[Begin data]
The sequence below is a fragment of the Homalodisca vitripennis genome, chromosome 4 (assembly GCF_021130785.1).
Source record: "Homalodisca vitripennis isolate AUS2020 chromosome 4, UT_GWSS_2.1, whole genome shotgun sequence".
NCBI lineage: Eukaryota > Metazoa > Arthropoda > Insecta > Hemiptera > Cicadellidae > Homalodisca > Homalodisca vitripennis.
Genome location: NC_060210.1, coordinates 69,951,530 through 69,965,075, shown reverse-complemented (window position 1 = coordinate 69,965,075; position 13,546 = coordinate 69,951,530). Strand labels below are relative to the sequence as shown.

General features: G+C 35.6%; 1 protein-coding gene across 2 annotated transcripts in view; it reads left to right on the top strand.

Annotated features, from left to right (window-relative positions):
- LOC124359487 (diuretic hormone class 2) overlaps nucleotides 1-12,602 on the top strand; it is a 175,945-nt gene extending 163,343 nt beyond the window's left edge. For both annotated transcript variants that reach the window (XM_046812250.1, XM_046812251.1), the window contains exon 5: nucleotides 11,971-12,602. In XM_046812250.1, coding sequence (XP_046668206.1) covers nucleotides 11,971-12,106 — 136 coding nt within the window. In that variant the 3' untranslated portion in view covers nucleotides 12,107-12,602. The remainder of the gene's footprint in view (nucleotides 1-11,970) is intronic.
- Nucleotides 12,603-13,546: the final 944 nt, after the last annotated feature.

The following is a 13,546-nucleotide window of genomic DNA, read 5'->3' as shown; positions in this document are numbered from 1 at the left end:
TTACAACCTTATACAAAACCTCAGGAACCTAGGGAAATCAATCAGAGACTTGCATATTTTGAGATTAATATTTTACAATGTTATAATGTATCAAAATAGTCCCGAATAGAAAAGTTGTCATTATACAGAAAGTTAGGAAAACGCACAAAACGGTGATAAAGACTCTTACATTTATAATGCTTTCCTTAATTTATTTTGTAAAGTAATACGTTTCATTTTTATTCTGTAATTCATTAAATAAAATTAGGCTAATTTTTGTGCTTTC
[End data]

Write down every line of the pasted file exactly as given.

The sequence below is a fragment of the Homalodisca vitripennis genome, chromosome 4 (assembly GCF_021130785.1).
Source record: "Homalodisca vitripennis isolate AUS2020 chromosome 4, UT_GWSS_2.1, whole genome shotgun sequence".
NCBI lineage: Eukaryota > Metazoa > Arthropoda > Insecta > Hemiptera > Cicadellidae > Homalodisca > Homalodisca vitripennis.
Genome location: NC_060210.1, coordinates 69,951,530 through 69,965,075, shown reverse-complemented (window position 1 = coordinate 69,965,075; position 13,546 = coordinate 69,951,530). Strand labels below are relative to the sequence as shown.

General features: G+C 35.6%; 1 protein-coding gene across 2 annotated transcripts in view; it reads left to right on the top strand.

Annotated features, from left to right (window-relative positions):
- LOC124359487 (diuretic hormone class 2) overlaps nucleotides 1-12,602 on the top strand; it is a 175,945-nt gene extending 163,343 nt beyond the window's left edge. For both annotated transcript variants that reach the window (XM_046812250.1, XM_046812251.1), the window contains exon 5: nucleotides 11,971-12,602. In XM_046812250.1, coding sequence (XP_046668206.1) covers nucleotides 11,971-12,106 — 136 coding nt within the window. In that variant the 3' untranslated portion in view covers nucleotides 12,107-12,602. The remainder of the gene's footprint in view (nucleotides 1-11,970) is intronic.
- Nucleotides 12,603-13,546: the final 944 nt, after the last annotated feature.

The following is a 13,546-nucleotide window of genomic DNA, read 5'->3' as shown; positions in this document are numbered from 1 at the left end:
TTACAACCTTATACAAAACCTCAGGAACCTAGGGAAATCAATCAGAGACTTGCATATTTTGAGATTAATATTTTACAATGTTATAATGTATCAAAATAGTCCCGAATAGAAAAGTTGTCATTATACAGAAAGTTAGGAAAACGCACAAAACGGTGATAAAGACTCTTACATTTATAATGCTTTCCTTAATTTATTTTGTAAAGTAATACGTTTCATTTTTATTCTGTAATTCATTAAATAAAATTAGGCTAATTTTTGTGCTTTC